Alabama singer Jamell Richardson demands to have his way with the blues
On the semi-autobiographical title track to his upcoming album "Blues How I Wanna Blues", Jamell Richardson has a point to prove.
That point isn't that he's capable. The Butler, Alabama native has done well beyond the amount of work it'd take to become a lauded name in his field. Richardson, raised as a child in a gospel tradition playing behind the likes of Rance Allen and Marvin Sapp, is well-regarded in his adulthood as a smokey Southern blues traditionalist. His reputation on the live music circuit precedes him, as he's far from timid in front of crowds. He's the type to get right up next to you, taking the fourth wall and smashing it to bits. Each show is a sensual scene that places you right in the middle of a forbidden down-home backwoods sock hop. Richardson is known to pull a blushing woman or two or three up on stage to get swept up in the excitement. If he and his band booked a gig in a meat-locker, it still would probably get steamy.
But, none of that detracts from his chops. And even a brush with Hollywood, with a minor role in James Brown biopic "Get on Up!" hasn't robbed Richardson of the qualities that make him such an authentic local gem.
His statement on "Blues How I Wanna Blues" is a manifesto of not giving a damn about convention. The expectations of a bluesman encompass different things to different people. Some identify with Muddy Waters' major label Chicago polish with little regard for the deep Delta sounds of Son House. Others hear "blues" and think of the throaty, romantic practicality of Bobby "Blue" Bland, ignoring his Hill Country Blues brethren just across the Mississippi state line like Leo Bud Welch, Junior Kimbrough, R.L. Burnside and Jessie Mae Hemphill. Contemporary fans of the genre point to artists such as Willie Clayton and Sir Charles.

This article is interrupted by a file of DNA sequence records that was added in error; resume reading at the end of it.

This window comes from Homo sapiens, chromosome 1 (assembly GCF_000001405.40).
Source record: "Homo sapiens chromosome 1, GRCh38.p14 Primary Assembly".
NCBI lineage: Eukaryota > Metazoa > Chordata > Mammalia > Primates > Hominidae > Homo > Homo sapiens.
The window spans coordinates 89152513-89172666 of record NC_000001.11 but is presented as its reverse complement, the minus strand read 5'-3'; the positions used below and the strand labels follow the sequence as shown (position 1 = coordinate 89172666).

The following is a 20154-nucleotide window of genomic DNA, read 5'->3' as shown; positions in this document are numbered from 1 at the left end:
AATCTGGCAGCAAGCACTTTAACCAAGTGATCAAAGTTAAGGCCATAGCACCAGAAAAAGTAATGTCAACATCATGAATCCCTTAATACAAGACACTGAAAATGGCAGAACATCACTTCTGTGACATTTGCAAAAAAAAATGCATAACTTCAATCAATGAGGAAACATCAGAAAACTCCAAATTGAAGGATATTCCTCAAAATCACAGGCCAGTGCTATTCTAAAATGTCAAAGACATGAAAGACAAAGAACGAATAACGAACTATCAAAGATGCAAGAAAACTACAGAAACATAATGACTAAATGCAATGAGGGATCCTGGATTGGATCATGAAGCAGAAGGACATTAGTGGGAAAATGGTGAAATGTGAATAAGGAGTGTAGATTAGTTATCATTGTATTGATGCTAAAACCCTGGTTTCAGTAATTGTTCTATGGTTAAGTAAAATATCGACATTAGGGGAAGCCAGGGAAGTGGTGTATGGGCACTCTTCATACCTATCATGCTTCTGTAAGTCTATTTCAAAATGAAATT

Richardson, unlike many blues fans, doesn't meddle with the distinctions. He wants to check every box. Somehow, he finds a way to throw each experience into three-and-a-half minutes without making things too messy.
Just about halfway through, the song kicks into high gear, stepping it up a notch from its stomping rock-n-roll groove. "Well, I'm going back to Memphis, this time I'ma act a fool," Richardson sings as Beale Street-esque horns jump in to support him. Seconds later, a full band backs him, with his groans and shouts splashing out atop an electrifying guitar solo. As things simmer down, stomps and claps return, leaving the listener feeling as though he or she had just been taken to church, blessed and laid lifeless across the altar.
Richardson allowed me to preview the track, along with the delicate bedroom tune "Hero", in advance of his hometown album release party for "Blues How I Wanna Blues." The party will be held at the Soul Kitchen in Downtown Mobile at 219 Dauphin Street, Friday, September 8. Doors open at 8 p.m. The party starts at 9 p.m. Tickets are $10 in advance and $12 at the door. Skate Mountain Records recording artist The Red Clay Strays will also be performing.
Jamell has several tour dates ahead. Catch him coming through your neighborhood, bringing his own brand of blues.